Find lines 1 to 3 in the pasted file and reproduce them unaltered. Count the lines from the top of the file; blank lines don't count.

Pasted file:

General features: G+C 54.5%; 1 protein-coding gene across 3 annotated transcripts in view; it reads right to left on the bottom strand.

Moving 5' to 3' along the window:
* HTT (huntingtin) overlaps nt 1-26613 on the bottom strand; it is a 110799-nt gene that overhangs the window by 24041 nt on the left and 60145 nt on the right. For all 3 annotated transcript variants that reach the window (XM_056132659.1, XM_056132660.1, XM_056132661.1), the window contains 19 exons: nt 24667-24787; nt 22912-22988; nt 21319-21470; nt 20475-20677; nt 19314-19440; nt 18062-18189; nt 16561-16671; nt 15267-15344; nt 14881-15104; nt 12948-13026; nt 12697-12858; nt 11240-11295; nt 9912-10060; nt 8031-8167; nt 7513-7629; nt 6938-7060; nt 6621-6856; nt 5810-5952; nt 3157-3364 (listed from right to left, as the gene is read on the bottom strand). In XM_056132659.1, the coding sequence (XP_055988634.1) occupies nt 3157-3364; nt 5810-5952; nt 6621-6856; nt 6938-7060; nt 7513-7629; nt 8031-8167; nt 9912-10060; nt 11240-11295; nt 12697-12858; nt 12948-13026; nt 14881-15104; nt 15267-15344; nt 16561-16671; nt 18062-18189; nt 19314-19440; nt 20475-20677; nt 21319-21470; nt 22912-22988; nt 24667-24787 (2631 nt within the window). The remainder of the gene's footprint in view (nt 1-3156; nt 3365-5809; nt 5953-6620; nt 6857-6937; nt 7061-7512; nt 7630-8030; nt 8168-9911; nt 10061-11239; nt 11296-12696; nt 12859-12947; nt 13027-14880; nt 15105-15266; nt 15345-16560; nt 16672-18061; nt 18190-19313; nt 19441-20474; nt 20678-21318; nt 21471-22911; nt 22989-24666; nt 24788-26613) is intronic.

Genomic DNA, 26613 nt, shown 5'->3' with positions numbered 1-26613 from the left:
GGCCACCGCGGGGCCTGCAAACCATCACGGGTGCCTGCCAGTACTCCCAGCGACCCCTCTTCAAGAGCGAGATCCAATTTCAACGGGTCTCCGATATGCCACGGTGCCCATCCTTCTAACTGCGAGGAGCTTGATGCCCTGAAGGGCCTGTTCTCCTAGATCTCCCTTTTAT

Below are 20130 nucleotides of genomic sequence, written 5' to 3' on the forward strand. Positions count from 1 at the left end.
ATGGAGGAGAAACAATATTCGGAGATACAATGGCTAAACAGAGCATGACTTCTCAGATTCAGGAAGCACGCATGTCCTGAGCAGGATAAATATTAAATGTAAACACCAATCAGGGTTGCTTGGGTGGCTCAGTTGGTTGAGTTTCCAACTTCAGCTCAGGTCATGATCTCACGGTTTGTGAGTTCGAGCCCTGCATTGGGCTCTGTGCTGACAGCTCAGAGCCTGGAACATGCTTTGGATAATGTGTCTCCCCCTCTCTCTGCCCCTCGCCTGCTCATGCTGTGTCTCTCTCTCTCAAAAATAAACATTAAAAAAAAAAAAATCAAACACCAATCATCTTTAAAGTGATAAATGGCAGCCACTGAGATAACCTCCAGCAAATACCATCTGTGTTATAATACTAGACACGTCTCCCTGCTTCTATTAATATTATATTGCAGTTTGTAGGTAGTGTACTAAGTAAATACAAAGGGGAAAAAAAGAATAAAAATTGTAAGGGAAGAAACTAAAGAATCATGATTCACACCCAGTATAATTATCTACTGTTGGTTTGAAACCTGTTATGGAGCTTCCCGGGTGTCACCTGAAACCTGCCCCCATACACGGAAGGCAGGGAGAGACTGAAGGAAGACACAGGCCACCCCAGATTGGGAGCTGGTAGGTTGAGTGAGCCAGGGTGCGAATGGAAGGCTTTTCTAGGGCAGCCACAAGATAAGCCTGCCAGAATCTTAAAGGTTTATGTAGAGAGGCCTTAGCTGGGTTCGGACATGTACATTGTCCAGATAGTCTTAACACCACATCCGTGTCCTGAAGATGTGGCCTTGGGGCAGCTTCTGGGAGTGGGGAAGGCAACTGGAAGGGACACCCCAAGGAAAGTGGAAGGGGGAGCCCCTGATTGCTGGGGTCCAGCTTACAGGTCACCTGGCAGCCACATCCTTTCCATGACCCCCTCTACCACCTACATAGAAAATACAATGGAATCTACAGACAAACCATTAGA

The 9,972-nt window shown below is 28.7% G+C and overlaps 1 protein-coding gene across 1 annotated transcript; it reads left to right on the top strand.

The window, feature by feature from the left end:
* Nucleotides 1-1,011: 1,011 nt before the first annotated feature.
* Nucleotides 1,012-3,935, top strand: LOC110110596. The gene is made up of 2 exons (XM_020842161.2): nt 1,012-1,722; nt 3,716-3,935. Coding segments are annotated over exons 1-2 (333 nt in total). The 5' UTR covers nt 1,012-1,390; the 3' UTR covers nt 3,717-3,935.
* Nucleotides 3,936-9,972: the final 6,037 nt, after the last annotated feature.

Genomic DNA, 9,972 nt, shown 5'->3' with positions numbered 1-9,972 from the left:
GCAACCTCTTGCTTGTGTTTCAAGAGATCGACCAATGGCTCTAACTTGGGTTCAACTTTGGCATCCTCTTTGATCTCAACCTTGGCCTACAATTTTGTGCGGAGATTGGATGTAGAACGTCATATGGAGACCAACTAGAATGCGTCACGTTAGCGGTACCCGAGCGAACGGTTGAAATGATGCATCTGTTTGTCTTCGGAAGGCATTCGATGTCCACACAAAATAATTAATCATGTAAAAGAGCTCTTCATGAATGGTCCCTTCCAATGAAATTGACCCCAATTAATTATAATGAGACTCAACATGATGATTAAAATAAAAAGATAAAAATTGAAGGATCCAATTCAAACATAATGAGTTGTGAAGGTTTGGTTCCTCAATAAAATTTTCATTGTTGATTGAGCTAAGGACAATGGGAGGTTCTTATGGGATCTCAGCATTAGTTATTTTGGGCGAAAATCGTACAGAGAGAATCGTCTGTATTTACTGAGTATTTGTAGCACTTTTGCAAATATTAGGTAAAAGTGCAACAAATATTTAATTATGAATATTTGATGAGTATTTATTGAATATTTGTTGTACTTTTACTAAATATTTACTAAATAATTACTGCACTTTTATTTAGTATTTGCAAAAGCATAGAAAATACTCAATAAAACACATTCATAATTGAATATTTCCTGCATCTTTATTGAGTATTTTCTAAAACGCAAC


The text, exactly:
General features: G+C 54.5%; 1 protein-coding gene across 3 annotated transcripts in view; it reads right to left on the bottom strand.

Moving 5' to 3' along the window:
* HTT (huntingtin) overlaps nt 1-26613 on the bottom strand; it is a 110799-nt gene that overhangs the window by 24041 nt on the left and 60145 nt on the right. For all 3 annotated transcript variants that reach the window (XM_056132659.1, XM_056132660.1, XM_056132661.1), the window contains 19 exons: nt 24667-24787; nt 22912-22988; nt 21319-21470; nt 20475-20677; nt 19314-19440; nt 18062-18189; nt 16561-16671; nt 15267-15344; nt 14881-15104; nt 12948-13026; nt 12697-12858; nt 11240-11295; nt 9912-10060; nt 8031-8167; nt 7513-7629; nt 6938-7060; nt 6621-6856; nt 5810-5952; nt 3157-3364 (listed from right to left, as the gene is read on the bottom strand). In XM_056132659.1, the coding sequence (XP_055988634.1) occupies nt 3157-3364; nt 5810-5952; nt 6621-6856; nt 6938-7060; nt 7513-7629; nt 8031-8167; nt 9912-10060; nt 11240-11295; nt 12697-12858; nt 12948-13026; nt 14881-15104; nt 15267-15344; nt 16561-16671; nt 18062-18189; nt 19314-19440; nt 20475-20677; nt 21319-21470; nt 22912-22988; nt 24667-24787 (2631 nt within the window). The remainder of the gene's footprint in view (nt 1-3156; nt 3365-5809; nt 5953-6620; nt 6857-6937; nt 7061-7512; nt 7630-8030; nt 8168-9911; nt 10061-11239; nt 11296-12696; nt 12859-12947; nt 13027-14880; nt 15105-15266; nt 15345-16560; nt 16672-18061; nt 18190-19313; nt 19441-20474; nt 20678-21318; nt 21471-22911; nt 22989-24666; nt 24788-26613) is intronic.